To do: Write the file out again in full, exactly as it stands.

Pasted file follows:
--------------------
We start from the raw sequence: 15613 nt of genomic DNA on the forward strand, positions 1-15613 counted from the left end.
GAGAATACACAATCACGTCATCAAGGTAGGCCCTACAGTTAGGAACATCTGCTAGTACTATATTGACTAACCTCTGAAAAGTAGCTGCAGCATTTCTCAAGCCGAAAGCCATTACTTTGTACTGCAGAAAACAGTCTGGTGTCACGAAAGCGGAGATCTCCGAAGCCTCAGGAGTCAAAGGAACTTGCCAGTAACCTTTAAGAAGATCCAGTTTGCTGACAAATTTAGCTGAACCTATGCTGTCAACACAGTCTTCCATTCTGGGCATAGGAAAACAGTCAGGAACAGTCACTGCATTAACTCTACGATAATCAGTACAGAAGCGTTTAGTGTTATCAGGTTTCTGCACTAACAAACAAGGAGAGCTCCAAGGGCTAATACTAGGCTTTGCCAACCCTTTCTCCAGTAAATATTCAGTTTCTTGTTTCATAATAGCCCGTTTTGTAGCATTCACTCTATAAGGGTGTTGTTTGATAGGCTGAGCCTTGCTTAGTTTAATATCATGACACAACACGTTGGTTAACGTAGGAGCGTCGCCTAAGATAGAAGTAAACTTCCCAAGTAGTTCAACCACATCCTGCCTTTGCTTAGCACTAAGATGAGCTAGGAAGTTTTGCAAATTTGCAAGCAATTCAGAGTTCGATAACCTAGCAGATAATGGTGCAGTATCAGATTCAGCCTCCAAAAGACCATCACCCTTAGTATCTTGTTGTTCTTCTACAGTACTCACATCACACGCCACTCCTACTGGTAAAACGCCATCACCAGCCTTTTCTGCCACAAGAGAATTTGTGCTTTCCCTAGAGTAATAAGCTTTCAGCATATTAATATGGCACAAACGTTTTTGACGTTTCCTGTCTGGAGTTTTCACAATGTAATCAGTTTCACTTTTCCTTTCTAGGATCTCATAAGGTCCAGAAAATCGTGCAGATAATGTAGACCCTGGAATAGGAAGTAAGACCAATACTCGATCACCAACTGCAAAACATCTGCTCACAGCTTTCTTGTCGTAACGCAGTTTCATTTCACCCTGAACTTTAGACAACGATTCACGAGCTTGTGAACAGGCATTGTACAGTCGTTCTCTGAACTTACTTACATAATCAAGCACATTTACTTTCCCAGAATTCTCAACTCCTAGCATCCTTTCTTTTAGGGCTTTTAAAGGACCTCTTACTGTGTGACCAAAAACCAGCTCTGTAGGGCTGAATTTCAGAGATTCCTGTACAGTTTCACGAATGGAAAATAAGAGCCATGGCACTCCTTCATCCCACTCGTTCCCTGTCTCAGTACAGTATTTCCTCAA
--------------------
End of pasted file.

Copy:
We start from the raw sequence: 15613 nt of genomic DNA on the forward strand, positions 1-15613 counted from the left end.
GAGAATACACAATCACGTCATCAAGGTAGGCCCTACAGTTAGGAACATCTGCTAGTACTATATTGACTAACCTCTGAAAAGTAGCTGCAGCATTTCTCAAGCCGAAAGCCATTACTTTGTACTGCAGAAAACAGTCTGGTGTCACGAAAGCGGAGATCTCCGAAGCCTCAGGAGTCAAAGGAACTTGCCAGTAACCTTTAAGAAGATCCAGTTTGCTGACAAATTTAGCTGAACCTATGCTGTCAACACAGTCTTCCATTCTGGGCATAGGAAAACAGTCAGGAACAGTCACTGCATTAACTCTACGATAATCAGTACAGAAGCGTTTAGTGTTATCAGGTTTCTGCACTAACAAACAAGGAGAGCTCCAAGGGCTAATACTAGGCTTTGCCAACCCTTTCTCCAGTAAATATTCAGTTTCTTGTTTCATAATAGCCCGTTTTGTAGCATTCACTCTATAAGGGTGTTGTTTGATAGGCTGAGCCTTGCTTAGTTTAATATCATGACACAACACGTTGGTTAACGTAGGAGCGTCGCCTAAGATAGAAGTAAACTTCCCAAGTAGTTCAACCACATCCTGCCTTTGCTTAGCACTAAGATGAGCTAGGAAGTTTTGCAAATTTGCAAGCAATTCAGAGTTCGATAACCTAGCAGATAATGGTGCAGTATCAGATTCAGCCTCCAAAAGACCATCACCCTTAGTATCTTGTTGTTCTTCTACAGTACTCACATCACACGCCACTCCTACTGGTAAAACGCCATCACCAGCCTTTTCTGCCACAAGAGAATTTGTGCTTTCCCTAGAGTAATAAGCTTTCAGCATATTAATATGGCACAAACGTTTTTGACGTTTCCTGTCTGGAGTTTTCACAATGTAATCAGTTTCACTTTTCCTTTCTAGGATCTCATAAGGTCCAGAAAATCGTGCAGATAATGTAGACCCTGGAATAGGAAGTAAGACCAATACTCGATCACCAACTGCAAAACATCTGCTCACAGCTTTCTTGTCGTAACGCAGTTTCATTTCACCCTGAACTTTAGACAACGATTCACGAGCTTGTGAACAGGCATTGTACAGTCGTTCTCTGAACTTACTTACATAATCAAGCACATTTACTTTCCCAGAATTCTCAACTCCTAGCATCCTTTCTTTTAGGGCTTTTAAAGGACCTCTTACTGTGTGACCAAAAACCAGCTCTGTAGGGCTGAATTTCAGAGATTCCTGTACAGTTTCACGAATGGAAAATAAGAGCCATGGCACTCCTTCATCCCACTCGTTCCCTGTCTCAGTACAGTATTTCCTCAA